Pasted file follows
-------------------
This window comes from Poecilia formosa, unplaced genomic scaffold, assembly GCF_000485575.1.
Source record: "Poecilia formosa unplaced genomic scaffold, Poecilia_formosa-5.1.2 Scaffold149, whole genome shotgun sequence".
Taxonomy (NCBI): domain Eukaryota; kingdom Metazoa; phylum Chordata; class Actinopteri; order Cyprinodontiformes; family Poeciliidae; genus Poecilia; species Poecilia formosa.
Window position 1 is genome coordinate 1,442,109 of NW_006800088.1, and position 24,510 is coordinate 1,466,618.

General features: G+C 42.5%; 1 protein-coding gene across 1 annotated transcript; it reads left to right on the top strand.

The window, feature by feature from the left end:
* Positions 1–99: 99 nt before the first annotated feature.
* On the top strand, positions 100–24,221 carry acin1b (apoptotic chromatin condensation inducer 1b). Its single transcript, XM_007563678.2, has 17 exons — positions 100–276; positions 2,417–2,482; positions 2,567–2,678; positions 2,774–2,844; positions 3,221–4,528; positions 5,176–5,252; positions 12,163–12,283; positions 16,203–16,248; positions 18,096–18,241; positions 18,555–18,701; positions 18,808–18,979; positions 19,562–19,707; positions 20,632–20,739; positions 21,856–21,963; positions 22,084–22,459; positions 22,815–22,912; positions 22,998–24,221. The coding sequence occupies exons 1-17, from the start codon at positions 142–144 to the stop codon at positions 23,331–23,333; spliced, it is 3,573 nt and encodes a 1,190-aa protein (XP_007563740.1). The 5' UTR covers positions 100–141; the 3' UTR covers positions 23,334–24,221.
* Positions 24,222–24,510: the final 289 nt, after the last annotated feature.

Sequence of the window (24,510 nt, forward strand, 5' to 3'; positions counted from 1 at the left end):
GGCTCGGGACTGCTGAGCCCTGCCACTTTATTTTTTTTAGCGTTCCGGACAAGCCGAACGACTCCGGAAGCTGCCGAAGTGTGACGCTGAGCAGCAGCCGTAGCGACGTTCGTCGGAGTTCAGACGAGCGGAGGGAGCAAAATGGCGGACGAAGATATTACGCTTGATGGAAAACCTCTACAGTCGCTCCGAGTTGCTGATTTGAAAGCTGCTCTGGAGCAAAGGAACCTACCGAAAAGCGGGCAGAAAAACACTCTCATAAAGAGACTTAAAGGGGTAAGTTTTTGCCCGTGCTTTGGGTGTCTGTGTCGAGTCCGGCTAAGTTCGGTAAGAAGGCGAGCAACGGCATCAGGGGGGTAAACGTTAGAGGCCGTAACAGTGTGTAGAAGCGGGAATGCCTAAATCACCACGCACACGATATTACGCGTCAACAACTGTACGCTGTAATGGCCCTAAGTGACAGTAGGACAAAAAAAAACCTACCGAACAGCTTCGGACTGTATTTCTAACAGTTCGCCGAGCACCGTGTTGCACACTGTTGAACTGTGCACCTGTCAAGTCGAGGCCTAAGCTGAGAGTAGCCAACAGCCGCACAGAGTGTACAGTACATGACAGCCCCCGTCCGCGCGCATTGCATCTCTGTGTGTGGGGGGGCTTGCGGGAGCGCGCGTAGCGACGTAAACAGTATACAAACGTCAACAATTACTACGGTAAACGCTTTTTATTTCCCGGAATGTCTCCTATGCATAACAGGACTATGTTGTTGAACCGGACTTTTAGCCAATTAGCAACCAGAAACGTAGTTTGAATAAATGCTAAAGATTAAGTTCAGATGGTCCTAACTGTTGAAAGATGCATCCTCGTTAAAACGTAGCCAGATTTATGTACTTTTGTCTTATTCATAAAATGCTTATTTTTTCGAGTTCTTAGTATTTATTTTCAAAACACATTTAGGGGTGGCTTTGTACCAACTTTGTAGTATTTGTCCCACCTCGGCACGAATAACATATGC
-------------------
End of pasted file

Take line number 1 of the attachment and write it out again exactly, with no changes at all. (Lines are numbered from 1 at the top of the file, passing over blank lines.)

This window comes from Poecilia formosa, unplaced genomic scaffold, assembly GCF_000485575.1.